Tag Archives: Injustice

T4G18: David Platt & Matt Chandler

Continuing on with my personal assessment of the main speakers at T4G, I come to David Platt and Matt Chandler.  I actually enjoyed both sermons and found both convicting.

I must admit, that the jury is still out when it comes to my personal feelings about David Platt.  There are times when he preaches/teaches that I come away really moved by his passion and urgency in his sermons/lessons.  Other days I am rubbed the wrong way by it, as if he is making a mountain out of a molehill. However, I am leaning toward it being my fault and not his.  It is my cold heart, not his bright, glowing red-hot passion for God’s glory and the gospel.

As I sat way up in the stands, I listened as he opened up Amos 5.  Who preaches from Amos at a conference!?  Platt does.  That’s who.  He quickly exegeted the text–very quickly, and went right into application.  His main thrust of the text was simply that the people of God were “Indulging in worship while ignoring injustice.”  The application was obvious: the church is doing the same thing that the Israel did thousands of years earlier.  This was the first sermon that at T4G to really deal with racial injustice, and I must say that Platt did a wonderful job of it.  He was prepared.  He came armed with information, stats, illustrations, and even a PowerPoint presentation, but most importantly: God’s Word.

I was concerned about the T4G conference after watching Twitter explode over the MLK50 conference the week before.  Pastor Platt must have seen the explosion too because he seemed to take the arguments that people were making toward the idea that pulpits should not preach on racial injustice/inequality and answer every one of them.  He did so with passion and compassion.  His final thoughts were: 1. Look at the reality of racism, 2. Live in true multi-ethnic community, 3. Listen to and learn from one another, and 4. Let’s long for the day when justice will be perfect.  David Platt’s sermon was one for the T4G ages.

Now, on to Matt Chandler.  I love me some Chandler.  Until Ligon Duncan, I thought Bro. Chandler’s sermon to be the best.  He has a way of pulling me in and making my head explode with the truth of God’s Word.  Right off the bat, he said, “The beatitudes cannot be accomplished with white-knuckled discipline.”  Wow.  The beatitudes were simply the picture of the ideal man in Christ.  Yes!  And I thought his point that salt is salt and salt cannot lose its saltiness, and that light is light and you light a light because you need light.  You don’t light a light in order to keep it out of dark places.  Brilliant!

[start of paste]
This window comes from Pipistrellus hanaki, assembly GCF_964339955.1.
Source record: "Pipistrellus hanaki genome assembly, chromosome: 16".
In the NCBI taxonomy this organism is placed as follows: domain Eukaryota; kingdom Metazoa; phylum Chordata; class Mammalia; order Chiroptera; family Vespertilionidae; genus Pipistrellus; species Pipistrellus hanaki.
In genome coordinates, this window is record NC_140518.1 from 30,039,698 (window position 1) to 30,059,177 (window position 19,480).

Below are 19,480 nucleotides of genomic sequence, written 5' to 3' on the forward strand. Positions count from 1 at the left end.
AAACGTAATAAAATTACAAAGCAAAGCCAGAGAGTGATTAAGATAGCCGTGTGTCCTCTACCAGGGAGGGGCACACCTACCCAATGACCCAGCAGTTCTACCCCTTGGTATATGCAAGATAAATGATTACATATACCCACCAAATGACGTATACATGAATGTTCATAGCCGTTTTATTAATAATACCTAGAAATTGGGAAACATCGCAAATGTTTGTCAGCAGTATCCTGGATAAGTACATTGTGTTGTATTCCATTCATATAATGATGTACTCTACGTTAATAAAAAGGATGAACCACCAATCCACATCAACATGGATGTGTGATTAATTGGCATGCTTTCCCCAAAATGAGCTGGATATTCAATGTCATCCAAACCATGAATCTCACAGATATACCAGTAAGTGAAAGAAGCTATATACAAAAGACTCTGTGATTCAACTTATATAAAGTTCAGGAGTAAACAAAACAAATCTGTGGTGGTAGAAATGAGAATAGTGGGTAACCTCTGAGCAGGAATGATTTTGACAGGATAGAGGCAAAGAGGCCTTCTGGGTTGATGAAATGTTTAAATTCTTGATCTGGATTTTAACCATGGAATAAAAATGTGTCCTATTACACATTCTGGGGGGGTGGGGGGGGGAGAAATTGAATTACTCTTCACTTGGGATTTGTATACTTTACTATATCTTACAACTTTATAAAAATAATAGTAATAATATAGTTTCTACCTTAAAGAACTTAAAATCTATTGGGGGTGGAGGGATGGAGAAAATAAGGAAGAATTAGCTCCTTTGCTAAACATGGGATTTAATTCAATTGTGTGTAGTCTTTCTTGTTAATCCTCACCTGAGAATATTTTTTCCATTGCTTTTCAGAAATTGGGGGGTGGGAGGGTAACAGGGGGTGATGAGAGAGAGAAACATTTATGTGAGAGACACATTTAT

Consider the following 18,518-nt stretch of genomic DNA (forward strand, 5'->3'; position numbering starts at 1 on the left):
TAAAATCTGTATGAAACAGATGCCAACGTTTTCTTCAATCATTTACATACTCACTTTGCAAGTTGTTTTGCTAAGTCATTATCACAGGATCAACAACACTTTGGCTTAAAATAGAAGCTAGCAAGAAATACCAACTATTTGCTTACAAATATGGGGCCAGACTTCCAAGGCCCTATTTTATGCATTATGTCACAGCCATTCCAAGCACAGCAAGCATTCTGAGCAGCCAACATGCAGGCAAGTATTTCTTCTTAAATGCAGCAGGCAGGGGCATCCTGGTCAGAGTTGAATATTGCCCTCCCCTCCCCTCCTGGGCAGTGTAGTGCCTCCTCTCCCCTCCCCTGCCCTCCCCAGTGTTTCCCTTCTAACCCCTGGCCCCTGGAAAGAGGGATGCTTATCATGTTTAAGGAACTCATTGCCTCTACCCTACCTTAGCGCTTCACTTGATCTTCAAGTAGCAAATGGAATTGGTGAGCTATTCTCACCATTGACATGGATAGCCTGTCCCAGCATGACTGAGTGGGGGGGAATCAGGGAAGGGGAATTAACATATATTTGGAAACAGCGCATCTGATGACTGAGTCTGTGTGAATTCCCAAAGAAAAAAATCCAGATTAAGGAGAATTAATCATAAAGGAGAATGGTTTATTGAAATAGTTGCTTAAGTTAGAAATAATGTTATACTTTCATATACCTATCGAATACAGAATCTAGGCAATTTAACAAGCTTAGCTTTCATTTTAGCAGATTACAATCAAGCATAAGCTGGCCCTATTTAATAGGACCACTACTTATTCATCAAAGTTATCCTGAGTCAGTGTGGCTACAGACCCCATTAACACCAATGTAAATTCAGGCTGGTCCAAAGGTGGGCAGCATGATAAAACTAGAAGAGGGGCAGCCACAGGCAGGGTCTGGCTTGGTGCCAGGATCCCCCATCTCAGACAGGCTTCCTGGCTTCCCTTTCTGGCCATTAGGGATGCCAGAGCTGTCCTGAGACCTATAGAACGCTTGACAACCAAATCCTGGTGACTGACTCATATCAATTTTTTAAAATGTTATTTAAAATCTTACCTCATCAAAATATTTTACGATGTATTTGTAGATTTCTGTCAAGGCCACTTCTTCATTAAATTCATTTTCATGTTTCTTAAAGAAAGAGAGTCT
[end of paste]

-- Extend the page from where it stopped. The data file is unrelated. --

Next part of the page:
The sermon was convicting and yet uplifting.  It was done in standard Matt Chandler fashion, even though he was under the weather.  I would highly recommend listening. And remember: “It is the holiness of heaven that drives out the filthiness of hell.”

Next week, I will give my thoughts on Kevin DeYoung and Dr. Al Mohler, Lord willing.

All right, it’s your turn.  What did you think about the sermons by David Platt or Matt Chandler?  Were they convicting?  Encouraging?  Gracious?  Let me know in by commenting.

Balanced Judgment

A particular verse has been weighing (pun intended) upon my heart lately, and I can see its application everywhere.  It comes from Proverbs 11:1, “A false balance is an abomination to the LORD, but a just weight is his delight,” (ESV).  Imagine going into the grocery store for some delicious Berres Bros. Highlander Grogg Coffee (not a sponsor; they just have the best Highlander Grogg I’ve ever drunk).  You wait, as the line for this rich, delicious drink is long.  The person ahead of you is finally taking the scoop and puts the beans into his bag, weighs the bag and it comes to a certain amount per pound.  You notice the weight and the price.  That seems fair enough, but you don’t as much money to spend.  After doing the math, you come to the amount of coffee you can afford, and grab the scoop, weigh yours until you have the weight you want, and print the price tag.  You look and realize that the price you were expecting is not the price you received.  In fact, you’re paying the same amount as the guy before you, but you got less coffee.  (This is fictitious–hypothetical; Berres Bros. would not do this to you).  Yours is more per pound than the guy in front of you.  How do you feel?  Angry?  Outraged?  Confused?  Cheated?  Like an injustice had been done?

That’s what this verse is getting at.  Back in the day when goods and coinage was weighed, merchants would easily use false balances and false weights to make more money.  They may use one set of weights that were lighter to give a person their goods.  When the silver or gold pieces were then put on the balance, they’d use a heavier set of weights to weigh the money so that more was paid than was given.  That’s an unjust balance, and that is an abomination to the Lord.

Stop and think about the balances in our lives.  We have an internal balance by which we judge situations and people.  How good are we at keeping a just balance?  Are we judging each person or situation fairly or do we allow bad prejudices (race, ethnicity, weight, clothes, etc.) to weigh the balance down or “good”* prejudices (beauty/handsomeness, strength, intelligence, financial status) to lighten the balance?  Let us be careful with our hearts, our words, and our actions.  May we use a just balance as best we can.  We won’t be perfect, but we can be progressing.

*or course, by “good” I am not saying these are right, but often considered good or favorable traits in our culture.  By allowing these traits to outweigh justice is still an abomination.